O’Malley Suspends Presidential Campaign
Former Maryland Governor Martin O’Malley ended his Democratic presidential campaign midway through vote-counting in the Iowa caucuses. O’Malley’s decision on Monday, Feb. 1 marks an end to his eight-month long campaign that ultimately failed to gain traction against rival Democratic frontrunners Hillary Clinton and Bernie Sanders.
“I want to thank everyone who came out to our events and lent me their ear and everyone who went out to caucus for me tonight,” O’Malley said in a farewell speech to his supporters in Des Moines, Iowa. “When I got into this 8 months ago, I had no doubt that it would be anything but a tough fight. And it is a tough fight. But I have always been drawn to a tough fight, no matter how insurmountable it may be” (ABC, “Martin O’Malley Suspends Presidential Campaign,” 02.01.16).
As a former two-term governor and mayor of Baltimore, O’Malley sought to portray himself throughout his campaign as an experienced and capable executive that was successful in pushing through key parts of the Democratic agenda in Maryland, including gun control, support for gay marriage and an increase in the minimum wage (New York Post, “Martin O’Malley drops out of Democratic race for president,” 02.01.16). However, despite these efforts, the ex-governor struggled to raise money throughout his campaign, and ultimately failed to garner double-digit support from national polls – a trend that highlighted at the Iowa caucuses, where O’Malley registered support from a meager 0.6% of caucus-goers in comparison to Sanders’s 49.6% and Clinton’s 49.9% (Forbes, “The Iowa Caucus: Live Results,” 02.01.16).
“It was a tough campaign,” O’Malley said. “We fought very, very hard in order to give the people a choice, and the people made their choice tonight” (CNN, “Martin O’Malley, Mike Huckabee end presidential campaign,” 02.01.16).
Despite his resignation, O’Malley’s campaign team reflected positively on O’Malley’s presidential run, as well as the ex-governor’s role in the nominations. “He ran an energetic and honorable campaign – leading the field with the most bold progressive policy proposals,” said one campaign source. “He successfully pushed the other candidates on gun safety, immigration, and climate policy in ways few others could” (ABC).
—Ethan Baratz, Guest Reporter
Oregon Militants Arrested in Shoot-out
On Jan. 26, police arrested five members of the Oregon Militants including a leader of their armed occupation Ammon Bundy en route to John Day, Ore. One militant was also fatally wounded during the arrests.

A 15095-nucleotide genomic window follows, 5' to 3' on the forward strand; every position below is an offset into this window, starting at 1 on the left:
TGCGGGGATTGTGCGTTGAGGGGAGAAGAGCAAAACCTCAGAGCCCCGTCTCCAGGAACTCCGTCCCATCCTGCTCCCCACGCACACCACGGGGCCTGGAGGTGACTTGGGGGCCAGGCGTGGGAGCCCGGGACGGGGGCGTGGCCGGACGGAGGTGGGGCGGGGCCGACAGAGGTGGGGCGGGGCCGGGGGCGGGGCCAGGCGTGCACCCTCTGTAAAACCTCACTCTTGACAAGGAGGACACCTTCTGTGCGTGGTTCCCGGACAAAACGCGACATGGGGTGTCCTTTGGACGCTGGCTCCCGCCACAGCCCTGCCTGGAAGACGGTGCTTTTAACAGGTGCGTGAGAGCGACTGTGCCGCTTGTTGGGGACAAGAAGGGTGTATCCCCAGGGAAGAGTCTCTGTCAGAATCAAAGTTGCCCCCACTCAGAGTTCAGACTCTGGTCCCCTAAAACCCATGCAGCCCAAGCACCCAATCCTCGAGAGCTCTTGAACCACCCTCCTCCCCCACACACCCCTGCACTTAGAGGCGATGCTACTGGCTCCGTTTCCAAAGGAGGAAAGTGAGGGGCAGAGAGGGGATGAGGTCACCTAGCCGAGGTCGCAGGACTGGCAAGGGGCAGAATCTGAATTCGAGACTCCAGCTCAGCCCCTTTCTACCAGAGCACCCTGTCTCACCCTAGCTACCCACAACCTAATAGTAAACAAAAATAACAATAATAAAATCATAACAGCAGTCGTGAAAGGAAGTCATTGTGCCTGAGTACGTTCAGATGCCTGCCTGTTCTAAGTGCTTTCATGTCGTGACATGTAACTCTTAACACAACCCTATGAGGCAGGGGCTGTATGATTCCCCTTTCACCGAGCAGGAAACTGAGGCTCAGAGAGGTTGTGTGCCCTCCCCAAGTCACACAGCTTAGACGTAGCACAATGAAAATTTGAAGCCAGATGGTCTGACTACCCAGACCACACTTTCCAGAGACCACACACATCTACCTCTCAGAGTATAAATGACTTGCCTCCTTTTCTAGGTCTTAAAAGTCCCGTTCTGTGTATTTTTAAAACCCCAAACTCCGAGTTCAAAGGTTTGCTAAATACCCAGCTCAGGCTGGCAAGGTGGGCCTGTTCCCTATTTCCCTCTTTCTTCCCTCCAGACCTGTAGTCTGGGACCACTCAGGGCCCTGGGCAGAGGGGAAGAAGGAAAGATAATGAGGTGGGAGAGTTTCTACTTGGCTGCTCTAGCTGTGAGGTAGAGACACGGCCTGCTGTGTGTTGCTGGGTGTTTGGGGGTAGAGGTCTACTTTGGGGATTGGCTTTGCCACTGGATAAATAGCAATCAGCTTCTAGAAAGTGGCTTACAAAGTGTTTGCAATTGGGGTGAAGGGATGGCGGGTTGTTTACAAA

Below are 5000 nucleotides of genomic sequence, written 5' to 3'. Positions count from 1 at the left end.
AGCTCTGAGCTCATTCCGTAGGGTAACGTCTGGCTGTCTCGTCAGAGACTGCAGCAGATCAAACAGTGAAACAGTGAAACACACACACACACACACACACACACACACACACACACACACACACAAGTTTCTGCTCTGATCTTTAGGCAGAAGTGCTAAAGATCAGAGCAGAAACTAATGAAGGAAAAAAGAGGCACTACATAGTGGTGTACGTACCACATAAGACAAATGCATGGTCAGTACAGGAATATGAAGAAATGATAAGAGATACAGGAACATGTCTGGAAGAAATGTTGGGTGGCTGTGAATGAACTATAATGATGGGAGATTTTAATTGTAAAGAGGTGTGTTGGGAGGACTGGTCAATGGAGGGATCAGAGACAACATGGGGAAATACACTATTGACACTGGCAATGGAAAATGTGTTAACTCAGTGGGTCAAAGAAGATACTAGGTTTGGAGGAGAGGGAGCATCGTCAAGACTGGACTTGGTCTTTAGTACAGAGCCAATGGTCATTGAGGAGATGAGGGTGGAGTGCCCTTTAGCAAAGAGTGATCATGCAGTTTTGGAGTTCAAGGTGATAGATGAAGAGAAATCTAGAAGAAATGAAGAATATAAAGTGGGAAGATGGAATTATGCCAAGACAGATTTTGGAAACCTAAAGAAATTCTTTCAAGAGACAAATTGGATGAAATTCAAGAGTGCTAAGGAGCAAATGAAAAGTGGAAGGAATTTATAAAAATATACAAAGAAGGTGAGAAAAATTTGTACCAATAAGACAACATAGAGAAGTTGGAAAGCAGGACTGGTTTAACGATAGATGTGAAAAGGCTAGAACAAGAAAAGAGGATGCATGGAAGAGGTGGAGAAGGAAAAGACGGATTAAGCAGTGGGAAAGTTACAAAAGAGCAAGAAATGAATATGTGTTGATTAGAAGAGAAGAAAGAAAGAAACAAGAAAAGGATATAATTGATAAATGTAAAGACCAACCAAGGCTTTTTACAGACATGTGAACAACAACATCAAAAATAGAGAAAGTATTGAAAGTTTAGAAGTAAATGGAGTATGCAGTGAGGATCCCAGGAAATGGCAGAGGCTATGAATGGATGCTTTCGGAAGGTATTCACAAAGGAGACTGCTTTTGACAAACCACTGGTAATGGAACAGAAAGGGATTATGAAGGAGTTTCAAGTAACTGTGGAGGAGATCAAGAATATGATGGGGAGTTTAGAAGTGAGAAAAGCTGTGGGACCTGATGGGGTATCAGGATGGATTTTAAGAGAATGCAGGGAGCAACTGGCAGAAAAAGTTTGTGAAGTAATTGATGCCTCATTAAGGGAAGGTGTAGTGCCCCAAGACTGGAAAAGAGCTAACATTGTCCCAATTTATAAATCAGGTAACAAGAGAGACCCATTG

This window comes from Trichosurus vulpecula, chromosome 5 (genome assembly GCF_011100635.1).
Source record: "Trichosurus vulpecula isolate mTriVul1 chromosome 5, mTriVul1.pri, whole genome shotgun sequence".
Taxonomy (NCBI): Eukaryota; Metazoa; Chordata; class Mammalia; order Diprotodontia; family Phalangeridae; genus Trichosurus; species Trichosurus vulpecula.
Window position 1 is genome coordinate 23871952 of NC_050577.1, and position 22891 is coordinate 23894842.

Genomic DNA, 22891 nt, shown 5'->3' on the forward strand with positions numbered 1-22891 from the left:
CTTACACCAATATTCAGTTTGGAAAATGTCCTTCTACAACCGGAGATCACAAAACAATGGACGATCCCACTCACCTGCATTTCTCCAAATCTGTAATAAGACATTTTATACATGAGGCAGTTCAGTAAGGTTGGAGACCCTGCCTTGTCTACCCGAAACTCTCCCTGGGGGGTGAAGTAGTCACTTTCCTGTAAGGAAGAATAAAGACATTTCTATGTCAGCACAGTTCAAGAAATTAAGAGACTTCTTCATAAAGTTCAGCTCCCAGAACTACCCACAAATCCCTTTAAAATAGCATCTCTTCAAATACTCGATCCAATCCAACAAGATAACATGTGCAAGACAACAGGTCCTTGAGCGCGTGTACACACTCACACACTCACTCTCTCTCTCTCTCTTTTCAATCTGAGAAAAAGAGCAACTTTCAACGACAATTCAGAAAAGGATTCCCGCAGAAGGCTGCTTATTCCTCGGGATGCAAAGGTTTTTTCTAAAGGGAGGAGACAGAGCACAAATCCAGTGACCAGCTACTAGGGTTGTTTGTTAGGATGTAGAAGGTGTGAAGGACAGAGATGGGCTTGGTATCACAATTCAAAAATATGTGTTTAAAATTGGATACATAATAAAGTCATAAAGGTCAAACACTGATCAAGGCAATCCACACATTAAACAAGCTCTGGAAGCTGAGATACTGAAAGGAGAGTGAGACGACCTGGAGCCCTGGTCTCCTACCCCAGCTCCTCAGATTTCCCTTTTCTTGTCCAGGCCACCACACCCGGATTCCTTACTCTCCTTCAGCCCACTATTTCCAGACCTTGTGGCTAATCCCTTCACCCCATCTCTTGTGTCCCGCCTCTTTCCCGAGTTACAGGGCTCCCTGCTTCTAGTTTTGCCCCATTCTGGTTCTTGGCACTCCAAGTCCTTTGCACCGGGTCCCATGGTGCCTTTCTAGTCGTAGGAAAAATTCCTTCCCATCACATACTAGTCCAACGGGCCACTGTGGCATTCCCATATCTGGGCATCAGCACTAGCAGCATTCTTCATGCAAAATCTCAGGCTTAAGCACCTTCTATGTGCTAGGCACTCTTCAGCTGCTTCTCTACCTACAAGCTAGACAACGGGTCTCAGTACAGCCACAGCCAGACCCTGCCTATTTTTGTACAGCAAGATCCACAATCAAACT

On the same day, two militants faced arrest in Burns, Ore., and another militant submitted to law enforcement in Arizona. The FBI and Oregon State Police wanted the group for allegedly taking up armed occupation of federal property for 26 days, releasing cattle to illegally graze on refuge territory and dismantling fences and security cameras in Oregon’s Malheur National Wildlife Refuge.
FBI Special Agent Katherine Armstrong submitted a criminal complaint and affidavit charging each of the eight defendants with conspiracy to block the work of federal officers, citing the group’s distributed media such as videos and Facebook (Oregon Public Broadcasting, “Militants Appear In Federal Court, Bundy Calls for End to Standoff,” 01.27.16).
The militants’ occupation stemmed from their anger with federal policies restricting the usage of government-owned land. Bundy justified the group’s actions as an act of civil disobedience for the sake of defending common access to nature’s bounty (CNN, “Malheur refuge occupation arrests: What happened and what happens next?” 01.27.16).
An aerial video of the scene shows their two vehicles stopped on a highway blocked by police SUVs. After a several-minute stand-off, the lead vehicle sped past the initial traffic stop. Law enforcement, however, was stationed before and behind the breakaway vehicle on the single road. The breakaway vehicle veered left to avoid a roadblock setup by several pickup trucks, but was mired in the snow flanking the highway.
The driver of one vehicle exited and police fired shots when Finicum reached for the concealed handgun in his waistband. Law enforcement proceeded to subdue remaining occupants of the vehicle with flash-bombs to daze the militants (ABC News, “FBI Shows Video of Tuesday Shooting of Occupier,” 01.28.16).
The arrests left four militants in the Malheur reserve. Within 24 hours, Bundy relayed to remaining militants, “Go home and hug your families. This fight is ours for now in the courts” (BBC, “Oregon leader Bundy tells remaining protestors to go home,” 01.28.16).
—Clark Xu, Guest Reporter